Xenophanes (ca 570 - ca 478 BC), Greek (jan 1, 570 BC – jan 1, 478 BC)
From Colophon in Ionia
- Negative account of the divine:
- Critical of Hesiod's and Homer's conceptions of the gods as having flaws and acting scandalous.
- Critical of people's conceptions of the gods, which are anthropomorphic: "Mortals suppose that gods are born, wear their own clothes and have a voice and body”. “Ethiopians say that their gods are snub-nosed and dark, Thracians, that theirs are blue-eyed and red-haired." And if horses, oxen, and lions were able to draw pictures, they would depict equine, bovine, and leonine gods.
- Positive account of the divine:
- Monotheism [?]: There is "One god, greatest among gods and men. Not at all like mortals in body or in thought." He does not move but shakes everything with the thought of his mind. He sees, hears and thinks everything. God, in other words, has perfect knowledge, whereas we only have belief or opinion:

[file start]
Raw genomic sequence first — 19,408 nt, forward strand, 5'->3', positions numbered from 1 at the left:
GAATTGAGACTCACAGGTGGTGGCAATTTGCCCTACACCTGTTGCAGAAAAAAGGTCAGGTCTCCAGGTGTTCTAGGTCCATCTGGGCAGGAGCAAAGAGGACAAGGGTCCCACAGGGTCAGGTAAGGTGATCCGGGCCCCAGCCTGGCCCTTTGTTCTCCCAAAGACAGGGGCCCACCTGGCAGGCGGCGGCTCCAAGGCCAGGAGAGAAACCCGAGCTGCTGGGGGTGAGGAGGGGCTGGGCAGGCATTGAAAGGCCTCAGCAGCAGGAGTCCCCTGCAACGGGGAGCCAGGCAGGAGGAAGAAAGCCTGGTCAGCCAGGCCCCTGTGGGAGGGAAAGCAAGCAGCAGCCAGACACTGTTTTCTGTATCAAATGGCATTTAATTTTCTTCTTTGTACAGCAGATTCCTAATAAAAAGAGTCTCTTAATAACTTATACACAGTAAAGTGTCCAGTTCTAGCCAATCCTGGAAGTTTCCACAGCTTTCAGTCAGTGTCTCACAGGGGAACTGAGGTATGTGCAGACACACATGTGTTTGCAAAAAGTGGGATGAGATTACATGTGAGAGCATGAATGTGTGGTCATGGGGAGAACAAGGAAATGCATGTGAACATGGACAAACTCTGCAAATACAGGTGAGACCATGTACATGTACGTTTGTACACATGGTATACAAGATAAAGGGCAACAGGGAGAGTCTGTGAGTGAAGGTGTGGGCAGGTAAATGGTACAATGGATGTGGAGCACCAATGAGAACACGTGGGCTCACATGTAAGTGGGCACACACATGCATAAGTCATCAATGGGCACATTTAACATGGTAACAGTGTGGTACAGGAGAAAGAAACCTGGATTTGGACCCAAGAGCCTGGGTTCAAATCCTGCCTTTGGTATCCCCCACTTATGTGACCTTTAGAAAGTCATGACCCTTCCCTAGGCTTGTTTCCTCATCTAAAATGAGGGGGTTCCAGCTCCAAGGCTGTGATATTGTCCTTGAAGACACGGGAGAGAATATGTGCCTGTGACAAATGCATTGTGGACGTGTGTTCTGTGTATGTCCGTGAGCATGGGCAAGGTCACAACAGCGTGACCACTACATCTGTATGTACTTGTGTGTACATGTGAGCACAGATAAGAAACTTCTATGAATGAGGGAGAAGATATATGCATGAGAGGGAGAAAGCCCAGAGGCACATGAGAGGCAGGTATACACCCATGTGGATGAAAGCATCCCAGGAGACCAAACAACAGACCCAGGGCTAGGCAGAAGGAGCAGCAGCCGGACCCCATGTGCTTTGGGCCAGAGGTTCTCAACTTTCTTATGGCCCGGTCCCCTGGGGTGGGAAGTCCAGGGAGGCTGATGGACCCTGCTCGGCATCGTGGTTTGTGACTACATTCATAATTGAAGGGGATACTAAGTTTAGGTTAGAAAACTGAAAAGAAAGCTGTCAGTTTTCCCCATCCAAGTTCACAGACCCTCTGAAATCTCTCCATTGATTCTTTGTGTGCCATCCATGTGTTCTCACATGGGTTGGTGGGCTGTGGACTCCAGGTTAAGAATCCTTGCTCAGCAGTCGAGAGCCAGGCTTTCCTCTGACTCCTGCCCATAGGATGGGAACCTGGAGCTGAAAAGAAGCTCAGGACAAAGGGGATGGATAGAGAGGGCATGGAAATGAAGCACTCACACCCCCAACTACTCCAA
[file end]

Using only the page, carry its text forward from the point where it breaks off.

- Skepticism: "And of course the clear and certain truth no man has seen, nor will there be anyone who knows about the gods and what I say about all things; for even if, in the best case, he should chance to speak what is the case,
all the same, he himself does not know; but opinion is found over all."
- Nevertheless, through inquiry we may understand things better.
- This passage may be only about God and metaphysical matters. We may have clear and certain knowledge of more mundane directly observable things.
- Knowledge vs. true opinion.
- All/many natural phenomena are (explained by) clouds.
- Earth as the arche [?]: "All things are from the earth and to the earth all things come in the end." But compare: "All things which come into being and grow, are earth and water."
- None of his writings remains.
- A poet-sage or rhapsode who travelled around Greece and settled in Sicily and later in Elea.
- Later writers identified Xenophanes as the teacher of Parmenides and founder of the Eleatic school of philosophy (i.e. the view that, despite appearances, what there is is a motionless, changeless, and eternal ‘One’).
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